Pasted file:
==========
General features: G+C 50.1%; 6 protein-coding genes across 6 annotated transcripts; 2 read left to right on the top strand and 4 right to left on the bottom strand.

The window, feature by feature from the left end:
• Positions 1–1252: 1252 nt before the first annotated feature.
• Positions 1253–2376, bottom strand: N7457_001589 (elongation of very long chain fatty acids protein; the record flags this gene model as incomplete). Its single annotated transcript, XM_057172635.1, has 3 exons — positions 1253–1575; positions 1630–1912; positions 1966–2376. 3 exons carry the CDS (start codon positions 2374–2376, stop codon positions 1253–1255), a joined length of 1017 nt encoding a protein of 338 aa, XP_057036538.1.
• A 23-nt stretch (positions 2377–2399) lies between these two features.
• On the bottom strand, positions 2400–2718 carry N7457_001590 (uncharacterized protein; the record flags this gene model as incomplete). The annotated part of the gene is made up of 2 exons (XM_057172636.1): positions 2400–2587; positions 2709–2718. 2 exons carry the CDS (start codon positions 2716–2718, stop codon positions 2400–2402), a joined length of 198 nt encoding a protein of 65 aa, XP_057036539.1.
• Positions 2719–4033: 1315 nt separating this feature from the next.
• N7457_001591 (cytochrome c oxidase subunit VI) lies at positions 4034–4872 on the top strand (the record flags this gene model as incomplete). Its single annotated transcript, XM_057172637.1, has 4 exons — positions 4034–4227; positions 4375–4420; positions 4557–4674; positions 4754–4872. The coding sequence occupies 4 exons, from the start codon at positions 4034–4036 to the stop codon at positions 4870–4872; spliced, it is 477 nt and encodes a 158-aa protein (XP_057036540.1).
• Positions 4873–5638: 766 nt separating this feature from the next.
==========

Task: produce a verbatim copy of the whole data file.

General features: G+C 50.1%; 6 protein-coding genes across 6 annotated transcripts; 2 read left to right on the top strand and 4 right to left on the bottom strand.

The window, feature by feature from the left end:
• Positions 1–1252: 1252 nt before the first annotated feature.
• Positions 1253–2376, bottom strand: N7457_001589 (elongation of very long chain fatty acids protein; the record flags this gene model as incomplete). Its single annotated transcript, XM_057172635.1, has 3 exons — positions 1253–1575; positions 1630–1912; positions 1966–2376. 3 exons carry the CDS (start codon positions 2374–2376, stop codon positions 1253–1255), a joined length of 1017 nt encoding a protein of 338 aa, XP_057036538.1.
• A 23-nt stretch (positions 2377–2399) lies between these two features.
• On the bottom strand, positions 2400–2718 carry N7457_001590 (uncharacterized protein; the record flags this gene model as incomplete). The annotated part of the gene is made up of 2 exons (XM_057172636.1): positions 2400–2587; positions 2709–2718. 2 exons carry the CDS (start codon positions 2716–2718, stop codon positions 2400–2402), a joined length of 198 nt encoding a protein of 65 aa, XP_057036539.1.
• Positions 2719–4033: 1315 nt separating this feature from the next.
• N7457_001591 (cytochrome c oxidase subunit VI) lies at positions 4034–4872 on the top strand (the record flags this gene model as incomplete). Its single annotated transcript, XM_057172637.1, has 4 exons — positions 4034–4227; positions 4375–4420; positions 4557–4674; positions 4754–4872. The coding sequence occupies 4 exons, from the start codon at positions 4034–4036 to the stop codon at positions 4870–4872; spliced, it is 477 nt and encodes a 158-aa protein (XP_057036540.1).
• Positions 4873–5638: 766 nt separating this feature from the next.